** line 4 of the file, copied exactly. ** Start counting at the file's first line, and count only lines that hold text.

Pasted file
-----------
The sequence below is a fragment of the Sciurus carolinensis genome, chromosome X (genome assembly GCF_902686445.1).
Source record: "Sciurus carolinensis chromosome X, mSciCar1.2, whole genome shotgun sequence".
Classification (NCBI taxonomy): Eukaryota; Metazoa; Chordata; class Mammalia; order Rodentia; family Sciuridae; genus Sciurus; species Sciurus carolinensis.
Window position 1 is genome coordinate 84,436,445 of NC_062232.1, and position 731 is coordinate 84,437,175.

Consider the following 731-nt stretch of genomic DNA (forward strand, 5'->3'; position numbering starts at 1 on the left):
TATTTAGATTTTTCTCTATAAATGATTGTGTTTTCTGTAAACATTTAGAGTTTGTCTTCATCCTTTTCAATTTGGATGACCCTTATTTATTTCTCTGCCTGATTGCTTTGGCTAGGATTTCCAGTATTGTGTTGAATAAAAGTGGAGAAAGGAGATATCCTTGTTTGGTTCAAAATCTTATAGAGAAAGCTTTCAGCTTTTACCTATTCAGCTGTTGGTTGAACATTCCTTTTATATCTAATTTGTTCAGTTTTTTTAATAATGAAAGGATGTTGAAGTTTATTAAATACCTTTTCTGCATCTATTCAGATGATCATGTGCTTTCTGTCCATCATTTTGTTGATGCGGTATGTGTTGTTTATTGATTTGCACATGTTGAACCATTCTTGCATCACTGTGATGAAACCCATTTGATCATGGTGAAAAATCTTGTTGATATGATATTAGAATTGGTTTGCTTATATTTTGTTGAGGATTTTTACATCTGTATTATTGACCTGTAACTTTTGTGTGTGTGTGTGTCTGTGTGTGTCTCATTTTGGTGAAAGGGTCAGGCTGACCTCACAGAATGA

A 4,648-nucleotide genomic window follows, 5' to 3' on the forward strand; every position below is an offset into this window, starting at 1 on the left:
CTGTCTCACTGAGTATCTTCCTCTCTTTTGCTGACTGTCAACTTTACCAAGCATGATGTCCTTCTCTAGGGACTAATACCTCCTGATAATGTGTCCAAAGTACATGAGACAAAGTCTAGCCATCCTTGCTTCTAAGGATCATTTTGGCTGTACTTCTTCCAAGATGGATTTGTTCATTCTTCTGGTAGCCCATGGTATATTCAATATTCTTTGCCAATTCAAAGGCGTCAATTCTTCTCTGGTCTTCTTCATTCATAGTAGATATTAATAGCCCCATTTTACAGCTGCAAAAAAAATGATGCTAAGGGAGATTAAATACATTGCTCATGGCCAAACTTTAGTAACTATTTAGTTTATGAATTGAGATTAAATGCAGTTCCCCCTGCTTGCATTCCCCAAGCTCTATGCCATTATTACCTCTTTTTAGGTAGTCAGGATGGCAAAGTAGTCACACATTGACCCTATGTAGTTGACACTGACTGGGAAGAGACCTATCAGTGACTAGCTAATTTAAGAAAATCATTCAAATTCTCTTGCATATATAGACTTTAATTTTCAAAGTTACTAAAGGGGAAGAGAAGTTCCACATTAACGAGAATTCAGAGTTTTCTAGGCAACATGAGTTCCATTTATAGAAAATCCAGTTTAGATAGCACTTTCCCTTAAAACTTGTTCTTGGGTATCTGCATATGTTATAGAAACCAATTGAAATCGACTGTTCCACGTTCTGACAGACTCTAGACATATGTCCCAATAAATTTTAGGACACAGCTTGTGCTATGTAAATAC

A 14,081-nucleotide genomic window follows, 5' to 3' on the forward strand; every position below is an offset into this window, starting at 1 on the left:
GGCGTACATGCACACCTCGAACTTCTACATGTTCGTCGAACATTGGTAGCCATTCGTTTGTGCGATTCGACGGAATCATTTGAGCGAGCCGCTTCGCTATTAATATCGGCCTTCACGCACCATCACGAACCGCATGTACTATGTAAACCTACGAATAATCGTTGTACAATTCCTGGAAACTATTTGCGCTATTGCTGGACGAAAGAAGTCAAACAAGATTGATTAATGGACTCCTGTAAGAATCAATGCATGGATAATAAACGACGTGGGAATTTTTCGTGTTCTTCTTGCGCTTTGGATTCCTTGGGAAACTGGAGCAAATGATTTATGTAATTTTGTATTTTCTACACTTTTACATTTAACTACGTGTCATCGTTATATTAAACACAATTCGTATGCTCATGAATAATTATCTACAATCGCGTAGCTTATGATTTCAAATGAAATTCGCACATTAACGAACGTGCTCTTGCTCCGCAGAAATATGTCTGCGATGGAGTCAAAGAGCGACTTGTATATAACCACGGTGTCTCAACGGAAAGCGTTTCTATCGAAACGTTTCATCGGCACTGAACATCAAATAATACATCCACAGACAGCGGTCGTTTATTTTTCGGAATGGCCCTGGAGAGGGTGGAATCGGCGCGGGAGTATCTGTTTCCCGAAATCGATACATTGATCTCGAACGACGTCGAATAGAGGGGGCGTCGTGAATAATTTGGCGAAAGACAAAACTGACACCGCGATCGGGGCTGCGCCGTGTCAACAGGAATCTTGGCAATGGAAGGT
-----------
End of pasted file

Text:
Window position 1 is genome coordinate 84,436,445 of NC_062232.1, and position 731 is coordinate 84,437,175.